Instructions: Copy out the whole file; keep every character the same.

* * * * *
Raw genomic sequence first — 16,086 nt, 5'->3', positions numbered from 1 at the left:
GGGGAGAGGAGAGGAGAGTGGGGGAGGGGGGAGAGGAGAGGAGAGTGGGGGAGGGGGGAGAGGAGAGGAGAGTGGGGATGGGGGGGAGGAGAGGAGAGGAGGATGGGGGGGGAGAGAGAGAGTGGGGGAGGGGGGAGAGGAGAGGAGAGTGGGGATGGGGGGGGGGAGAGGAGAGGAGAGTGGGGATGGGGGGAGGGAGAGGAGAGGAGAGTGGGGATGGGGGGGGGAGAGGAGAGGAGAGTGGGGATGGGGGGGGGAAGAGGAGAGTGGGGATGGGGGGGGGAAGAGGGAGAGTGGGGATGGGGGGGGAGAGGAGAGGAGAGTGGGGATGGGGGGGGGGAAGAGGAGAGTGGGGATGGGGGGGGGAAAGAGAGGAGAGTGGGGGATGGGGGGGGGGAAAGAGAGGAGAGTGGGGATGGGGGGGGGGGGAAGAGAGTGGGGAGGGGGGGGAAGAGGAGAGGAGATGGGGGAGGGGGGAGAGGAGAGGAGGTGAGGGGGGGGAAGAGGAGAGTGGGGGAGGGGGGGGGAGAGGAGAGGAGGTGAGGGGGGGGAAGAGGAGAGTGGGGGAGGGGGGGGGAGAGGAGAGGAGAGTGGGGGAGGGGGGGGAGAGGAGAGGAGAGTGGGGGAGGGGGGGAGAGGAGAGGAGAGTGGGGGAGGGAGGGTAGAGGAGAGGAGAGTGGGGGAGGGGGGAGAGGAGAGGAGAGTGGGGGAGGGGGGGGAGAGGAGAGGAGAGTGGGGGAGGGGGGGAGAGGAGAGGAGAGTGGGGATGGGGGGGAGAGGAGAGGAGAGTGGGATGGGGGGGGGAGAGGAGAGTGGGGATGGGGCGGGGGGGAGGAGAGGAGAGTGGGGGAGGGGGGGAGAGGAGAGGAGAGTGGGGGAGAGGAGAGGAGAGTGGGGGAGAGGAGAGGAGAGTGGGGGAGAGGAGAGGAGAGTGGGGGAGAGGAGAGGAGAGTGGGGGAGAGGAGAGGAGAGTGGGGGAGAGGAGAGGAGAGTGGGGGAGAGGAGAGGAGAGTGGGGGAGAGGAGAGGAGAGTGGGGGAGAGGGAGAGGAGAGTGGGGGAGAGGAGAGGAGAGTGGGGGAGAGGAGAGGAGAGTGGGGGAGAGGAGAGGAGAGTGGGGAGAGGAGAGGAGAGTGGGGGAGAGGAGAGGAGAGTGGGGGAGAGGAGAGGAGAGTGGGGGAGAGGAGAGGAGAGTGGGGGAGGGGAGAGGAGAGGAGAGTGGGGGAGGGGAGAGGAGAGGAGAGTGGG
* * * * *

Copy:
Raw genomic sequence first — 16,086 nt, 5'->3', positions numbered from 1 at the left:
GGGGAGAGGAGAGGAGAGTGGGGGAGGGGGGAGAGGAGAGGAGAGTGGGGGAGGGGGGAGAGGAGAGGAGAGTGGGGATGGGGGGGAGGAGAGGAGAGGAGGATGGGGGGGGAGAGAGAGAGTGGGGGAGGGGGGAGAGGAGAGGAGAGTGGGGATGGGGGGGGGGAGAGGAGAGGAGAGTGGGGATGGGGGGAGGGAGAGGAGAGGAGAGTGGGGATGGGGGGGGGAGAGGAGAGGAGAGTGGGGATGGGGGGGGGAAGAGGAGAGTGGGGATGGGGGGGGGAAGAGGGAGAGTGGGGATGGGGGGGGAGAGGAGAGGAGAGTGGGGATGGGGGGGGGGAAGAGGAGAGTGGGGATGGGGGGGGGAAAGAGAGGAGAGTGGGGGATGGGGGGGGGGAAAGAGAGGAGAGTGGGGATGGGGGGGGGGGGAAGAGAGTGGGGAGGGGGGGGAAGAGGAGAGGAGATGGGGGAGGGGGGAGAGGAGAGGAGGTGAGGGGGGGGAAGAGGAGAGTGGGGGAGGGGGGGGGAGAGGAGAGGAGGTGAGGGGGGGGAAGAGGAGAGTGGGGGAGGGGGGGGGAGAGGAGAGGAGAGTGGGGGAGGGGGGGGAGAGGAGAGGAGAGTGGGGGAGGGGGGGAGAGGAGAGGAGAGTGGGGGAGGGAGGGTAGAGGAGAGGAGAGTGGGGGAGGGGGGAGAGGAGAGGAGAGTGGGGGAGGGGGGGGAGAGGAGAGGAGAGTGGGGGAGGGGGGGAGAGGAGAGGAGAGTGGGGATGGGGGGGAGAGGAGAGGAGAGTGGGATGGGGGGGGGAGAGGAGAGTGGGGATGGGGCGGGGGGGAGGAGAGGAGAGTGGGGGAGGGGGGGAGAGGAGAGGAGAGTGGGGGAGAGGAGAGGAGAGTGGGGGAGAGGAGAGGAGAGTGGGGGAGAGGAGAGGAGAGTGGGGGAGAGGAGAGGAGAGTGGGGGAGAGGAGAGGAGAGTGGGGGAGAGGAGAGGAGAGTGGGGGAGAGGAGAGGAGAGTGGGGGAGAGGAGAGGAGAGTGGGGGAGAGGGAGAGGAGAGTGGGGGAGAGGAGAGGAGAGTGGGGGAGAGGAGAGGAGAGTGGGGGAGAGGAGAGGAGAGTGGGGAGAGGAGAGGAGAGTGGGGGAGAGGAGAGGAGAGTGGGGGAGAGGAGAGGAGAGTGGGGGAGAGGAGAGGAGAGTGGGGGAGGGGAGAGGAGAGGAGAGTGGGGGAGGGGAGAGGAGAGGAGAGTGGG